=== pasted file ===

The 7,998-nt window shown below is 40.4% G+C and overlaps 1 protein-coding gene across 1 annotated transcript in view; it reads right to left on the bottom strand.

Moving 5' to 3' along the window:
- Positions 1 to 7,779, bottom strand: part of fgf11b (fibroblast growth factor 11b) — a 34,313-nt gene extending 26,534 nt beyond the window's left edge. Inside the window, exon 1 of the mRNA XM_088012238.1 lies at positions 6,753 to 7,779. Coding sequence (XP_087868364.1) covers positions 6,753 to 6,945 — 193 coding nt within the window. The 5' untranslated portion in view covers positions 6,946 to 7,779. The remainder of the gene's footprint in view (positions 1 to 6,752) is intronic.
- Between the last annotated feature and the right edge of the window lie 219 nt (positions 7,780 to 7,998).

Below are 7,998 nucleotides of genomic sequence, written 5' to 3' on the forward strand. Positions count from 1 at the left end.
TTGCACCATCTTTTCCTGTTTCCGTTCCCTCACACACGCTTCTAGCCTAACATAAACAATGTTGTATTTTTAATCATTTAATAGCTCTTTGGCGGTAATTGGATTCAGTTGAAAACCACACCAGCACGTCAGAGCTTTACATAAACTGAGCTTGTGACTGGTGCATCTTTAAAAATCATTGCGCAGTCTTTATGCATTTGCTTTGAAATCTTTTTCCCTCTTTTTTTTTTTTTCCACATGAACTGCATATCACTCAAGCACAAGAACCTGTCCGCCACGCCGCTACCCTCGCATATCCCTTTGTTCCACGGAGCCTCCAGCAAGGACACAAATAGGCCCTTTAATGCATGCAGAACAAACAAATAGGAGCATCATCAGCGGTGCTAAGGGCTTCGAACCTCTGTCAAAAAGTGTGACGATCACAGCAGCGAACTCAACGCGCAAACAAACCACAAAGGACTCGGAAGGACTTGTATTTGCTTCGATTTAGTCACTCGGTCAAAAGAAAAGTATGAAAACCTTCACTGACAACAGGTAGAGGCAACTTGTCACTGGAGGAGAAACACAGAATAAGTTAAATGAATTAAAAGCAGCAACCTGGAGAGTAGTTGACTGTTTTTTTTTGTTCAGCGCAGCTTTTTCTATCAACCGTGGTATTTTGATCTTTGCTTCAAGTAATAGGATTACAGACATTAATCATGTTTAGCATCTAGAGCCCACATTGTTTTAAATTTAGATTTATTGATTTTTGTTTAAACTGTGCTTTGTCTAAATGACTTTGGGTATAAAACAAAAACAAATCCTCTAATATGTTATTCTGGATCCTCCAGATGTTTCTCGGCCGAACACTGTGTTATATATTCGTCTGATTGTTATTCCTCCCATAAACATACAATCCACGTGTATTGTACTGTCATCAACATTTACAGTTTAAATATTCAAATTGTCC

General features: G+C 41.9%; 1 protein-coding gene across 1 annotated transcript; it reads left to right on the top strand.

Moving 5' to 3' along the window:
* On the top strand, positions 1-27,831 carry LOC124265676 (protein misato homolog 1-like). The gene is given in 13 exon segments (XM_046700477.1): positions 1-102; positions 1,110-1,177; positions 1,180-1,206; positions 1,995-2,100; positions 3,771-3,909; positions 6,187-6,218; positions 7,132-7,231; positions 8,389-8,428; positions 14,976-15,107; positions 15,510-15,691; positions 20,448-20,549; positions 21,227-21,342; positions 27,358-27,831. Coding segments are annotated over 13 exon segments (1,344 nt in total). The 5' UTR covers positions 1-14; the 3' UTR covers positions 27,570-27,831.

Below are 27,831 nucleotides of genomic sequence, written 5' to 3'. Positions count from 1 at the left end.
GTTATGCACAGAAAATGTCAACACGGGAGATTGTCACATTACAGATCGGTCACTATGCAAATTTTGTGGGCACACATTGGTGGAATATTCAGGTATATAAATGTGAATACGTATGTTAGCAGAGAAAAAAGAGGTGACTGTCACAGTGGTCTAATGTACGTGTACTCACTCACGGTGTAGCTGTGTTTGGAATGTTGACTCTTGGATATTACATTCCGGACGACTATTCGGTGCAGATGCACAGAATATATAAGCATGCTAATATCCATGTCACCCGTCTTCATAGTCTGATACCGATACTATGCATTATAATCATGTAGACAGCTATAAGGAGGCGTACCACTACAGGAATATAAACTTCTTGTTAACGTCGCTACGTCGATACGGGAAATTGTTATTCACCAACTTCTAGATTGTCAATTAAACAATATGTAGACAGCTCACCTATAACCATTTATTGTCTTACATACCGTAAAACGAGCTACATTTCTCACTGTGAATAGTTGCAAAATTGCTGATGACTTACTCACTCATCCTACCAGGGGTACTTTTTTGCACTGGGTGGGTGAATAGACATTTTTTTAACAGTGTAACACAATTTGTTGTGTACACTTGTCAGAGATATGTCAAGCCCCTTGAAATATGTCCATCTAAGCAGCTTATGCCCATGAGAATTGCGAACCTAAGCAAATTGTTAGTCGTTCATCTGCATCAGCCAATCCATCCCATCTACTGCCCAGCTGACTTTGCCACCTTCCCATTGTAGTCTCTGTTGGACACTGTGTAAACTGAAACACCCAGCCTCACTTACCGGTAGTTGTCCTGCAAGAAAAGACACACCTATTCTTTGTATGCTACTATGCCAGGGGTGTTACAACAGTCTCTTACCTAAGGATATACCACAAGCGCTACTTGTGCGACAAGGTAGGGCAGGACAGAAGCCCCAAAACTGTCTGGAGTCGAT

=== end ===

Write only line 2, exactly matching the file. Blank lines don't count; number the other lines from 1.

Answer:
Moving 5' to 3' along the window: